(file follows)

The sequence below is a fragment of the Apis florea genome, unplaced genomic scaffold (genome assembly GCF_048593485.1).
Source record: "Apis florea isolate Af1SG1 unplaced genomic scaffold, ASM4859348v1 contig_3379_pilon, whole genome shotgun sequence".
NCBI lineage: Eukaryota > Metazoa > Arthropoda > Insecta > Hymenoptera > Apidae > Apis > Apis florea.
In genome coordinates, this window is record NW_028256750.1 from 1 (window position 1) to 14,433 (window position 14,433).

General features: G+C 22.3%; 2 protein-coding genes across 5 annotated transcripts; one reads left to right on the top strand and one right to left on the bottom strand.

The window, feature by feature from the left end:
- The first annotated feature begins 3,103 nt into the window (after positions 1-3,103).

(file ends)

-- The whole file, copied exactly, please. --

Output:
The sequence below is a fragment of the Apis florea genome, unplaced genomic scaffold (genome assembly GCF_048593485.1).
Source record: "Apis florea isolate Af1SG1 unplaced genomic scaffold, ASM4859348v1 contig_3379_pilon, whole genome shotgun sequence".
NCBI lineage: Eukaryota > Metazoa > Arthropoda > Insecta > Hymenoptera > Apidae > Apis > Apis florea.
In genome coordinates, this window is record NW_028256750.1 from 1 (window position 1) to 14,433 (window position 14,433).

General features: G+C 22.3%; 2 protein-coding genes across 5 annotated transcripts; one reads left to right on the top strand and one right to left on the bottom strand.

The window, feature by feature from the left end:
- The first annotated feature begins 3,103 nt into the window (after positions 1-3,103).